The budget airline adds that there have been 30 days of action from French ATC staff in 2023 forcing it to cancel 3,080 flights. Ryanair says affected passengers will be notified as soon as possible and is asking people to check the airline’s app for the latest updates.  

Travellers are, in general, being advised to check with airlines whether their flight is still scheduled before leaving for the airport. 

Widespread strikes could disrupt train travel

French state-owned rail company SNCF says that more services will operate as normal than on previous strike days on 6 April. It plans to run three out of four TGV services on Thursday and one out of two TER trains. 

Intercités are still likely to face widespread disruption with only a quarter of trains running and no night services. There will be a heavily reduced timetable for local services too. 

UK: Disruption likely during the Easter holidays

1,400 security guards at London’s Heathrow Airport are going on strike over the Easter holidays.

Guards who work in Terminal 5, the main portal for British Airways and where many international flights depart and arrive, will be walking out for 10 days from 31 March until 9 April.

Airport bosses have said Heathrow is operating as normal. Passengers leaving from Terminal 5 are being advised to turn up no earlier than two hours before European flights and three hours before intercontinental flights. If you are leaving from any of Heathrow’s other terminals, your flight is unlikely to be affected by this strike.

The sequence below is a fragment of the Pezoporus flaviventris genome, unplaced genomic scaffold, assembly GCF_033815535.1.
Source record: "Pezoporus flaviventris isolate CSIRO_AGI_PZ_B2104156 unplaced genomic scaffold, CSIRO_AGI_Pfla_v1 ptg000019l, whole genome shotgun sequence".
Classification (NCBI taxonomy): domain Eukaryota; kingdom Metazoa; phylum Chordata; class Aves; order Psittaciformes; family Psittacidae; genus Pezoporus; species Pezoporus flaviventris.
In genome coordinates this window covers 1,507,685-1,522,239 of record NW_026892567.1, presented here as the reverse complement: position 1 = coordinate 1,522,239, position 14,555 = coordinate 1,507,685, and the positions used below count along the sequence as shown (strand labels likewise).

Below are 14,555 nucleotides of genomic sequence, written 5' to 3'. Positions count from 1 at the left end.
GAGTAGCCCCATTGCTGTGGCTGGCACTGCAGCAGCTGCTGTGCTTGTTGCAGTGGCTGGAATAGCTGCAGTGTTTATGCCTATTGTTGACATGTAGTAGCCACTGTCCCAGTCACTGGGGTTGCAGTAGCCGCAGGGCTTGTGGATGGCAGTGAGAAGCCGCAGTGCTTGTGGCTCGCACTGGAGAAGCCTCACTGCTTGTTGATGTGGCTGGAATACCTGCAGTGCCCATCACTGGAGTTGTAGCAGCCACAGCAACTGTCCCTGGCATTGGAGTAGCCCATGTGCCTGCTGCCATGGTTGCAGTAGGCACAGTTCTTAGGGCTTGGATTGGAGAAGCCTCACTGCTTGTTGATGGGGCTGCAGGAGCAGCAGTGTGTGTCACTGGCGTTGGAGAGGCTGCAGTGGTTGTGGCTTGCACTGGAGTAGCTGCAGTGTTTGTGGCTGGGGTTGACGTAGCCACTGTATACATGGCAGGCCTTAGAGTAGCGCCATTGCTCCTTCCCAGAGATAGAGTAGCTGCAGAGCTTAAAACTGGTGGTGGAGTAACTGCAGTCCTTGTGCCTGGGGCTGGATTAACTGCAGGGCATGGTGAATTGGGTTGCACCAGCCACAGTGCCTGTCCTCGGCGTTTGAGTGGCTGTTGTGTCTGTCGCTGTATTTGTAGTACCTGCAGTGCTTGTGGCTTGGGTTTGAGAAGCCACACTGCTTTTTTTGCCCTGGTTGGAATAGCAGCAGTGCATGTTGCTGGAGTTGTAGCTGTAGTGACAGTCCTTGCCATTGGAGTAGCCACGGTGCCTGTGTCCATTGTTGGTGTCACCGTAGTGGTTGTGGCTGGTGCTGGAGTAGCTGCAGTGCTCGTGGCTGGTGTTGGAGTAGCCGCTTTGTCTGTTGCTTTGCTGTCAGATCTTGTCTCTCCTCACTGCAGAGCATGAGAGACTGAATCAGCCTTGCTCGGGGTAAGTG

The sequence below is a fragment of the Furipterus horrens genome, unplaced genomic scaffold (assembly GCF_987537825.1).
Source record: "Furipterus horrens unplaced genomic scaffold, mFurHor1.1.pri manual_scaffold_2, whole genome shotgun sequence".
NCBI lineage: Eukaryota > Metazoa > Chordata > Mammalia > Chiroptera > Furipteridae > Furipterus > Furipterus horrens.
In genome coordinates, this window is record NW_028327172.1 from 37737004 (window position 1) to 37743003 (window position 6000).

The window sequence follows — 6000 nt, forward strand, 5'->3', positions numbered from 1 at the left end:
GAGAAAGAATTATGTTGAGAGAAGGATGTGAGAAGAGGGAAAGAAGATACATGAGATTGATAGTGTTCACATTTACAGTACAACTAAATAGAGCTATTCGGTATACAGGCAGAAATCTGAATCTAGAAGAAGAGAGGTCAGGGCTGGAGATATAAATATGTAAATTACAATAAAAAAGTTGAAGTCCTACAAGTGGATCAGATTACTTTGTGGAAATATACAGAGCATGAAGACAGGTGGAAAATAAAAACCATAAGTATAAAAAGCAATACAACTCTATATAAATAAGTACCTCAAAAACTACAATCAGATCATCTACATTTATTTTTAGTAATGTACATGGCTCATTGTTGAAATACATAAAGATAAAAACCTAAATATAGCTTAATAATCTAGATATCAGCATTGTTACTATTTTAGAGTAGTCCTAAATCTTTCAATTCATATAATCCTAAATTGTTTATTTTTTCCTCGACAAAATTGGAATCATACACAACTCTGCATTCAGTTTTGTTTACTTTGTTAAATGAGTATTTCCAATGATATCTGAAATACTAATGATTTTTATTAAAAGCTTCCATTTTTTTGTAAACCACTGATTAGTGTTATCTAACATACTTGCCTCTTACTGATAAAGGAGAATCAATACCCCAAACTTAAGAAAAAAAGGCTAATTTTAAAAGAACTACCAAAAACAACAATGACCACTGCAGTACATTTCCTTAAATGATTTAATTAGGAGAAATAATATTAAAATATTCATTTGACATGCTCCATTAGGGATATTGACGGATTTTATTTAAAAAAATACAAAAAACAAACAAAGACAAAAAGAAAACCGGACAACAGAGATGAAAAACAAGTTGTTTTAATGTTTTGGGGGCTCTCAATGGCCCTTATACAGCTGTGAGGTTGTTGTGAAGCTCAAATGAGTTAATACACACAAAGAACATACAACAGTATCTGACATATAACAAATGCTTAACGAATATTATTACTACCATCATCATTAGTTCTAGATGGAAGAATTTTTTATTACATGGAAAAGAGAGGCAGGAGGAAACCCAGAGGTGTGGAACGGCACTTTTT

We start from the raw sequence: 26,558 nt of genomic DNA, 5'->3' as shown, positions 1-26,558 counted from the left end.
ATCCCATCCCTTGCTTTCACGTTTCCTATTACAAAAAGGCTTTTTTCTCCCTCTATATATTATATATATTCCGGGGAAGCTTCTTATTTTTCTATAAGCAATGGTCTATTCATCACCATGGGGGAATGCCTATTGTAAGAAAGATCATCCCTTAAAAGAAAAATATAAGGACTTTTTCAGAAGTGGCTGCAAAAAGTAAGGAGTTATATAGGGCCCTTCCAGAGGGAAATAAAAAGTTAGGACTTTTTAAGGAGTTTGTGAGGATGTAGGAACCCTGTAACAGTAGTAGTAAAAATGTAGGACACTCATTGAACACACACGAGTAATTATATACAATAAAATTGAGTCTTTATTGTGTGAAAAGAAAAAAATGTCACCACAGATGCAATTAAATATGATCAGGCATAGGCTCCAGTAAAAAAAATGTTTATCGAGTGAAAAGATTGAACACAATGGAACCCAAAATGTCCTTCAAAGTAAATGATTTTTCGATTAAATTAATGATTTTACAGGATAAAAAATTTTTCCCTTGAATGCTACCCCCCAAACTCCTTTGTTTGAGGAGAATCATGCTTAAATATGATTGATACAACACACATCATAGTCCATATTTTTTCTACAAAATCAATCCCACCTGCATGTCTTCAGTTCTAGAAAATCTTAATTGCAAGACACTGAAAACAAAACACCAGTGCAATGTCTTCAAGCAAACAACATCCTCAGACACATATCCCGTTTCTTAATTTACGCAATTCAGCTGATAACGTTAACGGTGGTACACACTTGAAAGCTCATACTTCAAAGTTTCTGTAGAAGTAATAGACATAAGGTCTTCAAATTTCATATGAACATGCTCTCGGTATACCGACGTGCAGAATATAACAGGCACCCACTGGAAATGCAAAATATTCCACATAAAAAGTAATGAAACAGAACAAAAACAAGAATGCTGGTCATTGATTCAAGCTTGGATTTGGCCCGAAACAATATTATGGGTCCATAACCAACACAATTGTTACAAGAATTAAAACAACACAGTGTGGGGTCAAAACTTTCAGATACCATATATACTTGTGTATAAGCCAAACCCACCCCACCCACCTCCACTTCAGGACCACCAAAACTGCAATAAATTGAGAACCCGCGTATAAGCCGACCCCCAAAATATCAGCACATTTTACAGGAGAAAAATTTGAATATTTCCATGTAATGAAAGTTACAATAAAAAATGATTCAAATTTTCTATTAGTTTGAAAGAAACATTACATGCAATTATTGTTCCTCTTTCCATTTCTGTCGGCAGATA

Security staff are striking over low pay, after rejecting the airport’s offer of a 10 per cent pay increase. 

Unite union secretary general Sharon Graham says Heathrow workers are on “poverty wages while the chief executive and senior managers enjoy huge salaries.” A security guard at Heathrow is paid as little as £24,000 (€27,400) a year, according to the union.

The union says the “strike action will cause huge disruption and delays at Heathrow throughout Easter.” 

But Heathrow says contingency plans will be in place to ensure the airport stays open, saying it will be “open and operational despite unnecessary threats of strike action by Unite”.

British Airways have announced they will be cancelling 32 flights a day during the disruption, totalling more than 300 flights.

“We’ve apologised to customers whose travel plans have been affected and have offered them a range of options, including rebooking onto a new flight with us or another airline, or requesting a full refund,” a British Airways spokesperson said.

UK: When are UK passport workers on strike?

Although this strike doesn’t affect any transport services, it could stop you from taking a trip.

More than 1,000 members of the Public and Commercial Services union (PCS) including those working in Passport offices in England, Scotland and Wales are to walk out from 3 April until 5 May.

The strike will involve those working in Durham, Glasgow, Liverpool, London, Newport, Peterborough and Southport. 

The Business Travel Association estimated that more than one million passport applications are due to be processed during the strike period. There are currently no plans to change official guidance stating that it takes up to 10 weeks to get a passport. 

Heathrow Airport has said it will operate as normal during the five-week strike. A spokesperson said that contingency plans were “working well” and there have been no last-minute cancellations due to these strikes.

The airport says any cancellations that are happening were agreed upon at the start of the week with passengers given advanced notice. 

If you know of a big strike happening in your country that we have missed, we’d love to hear from you via Twitter.

Read More:Planning to travel in April or May? Check these strike dates first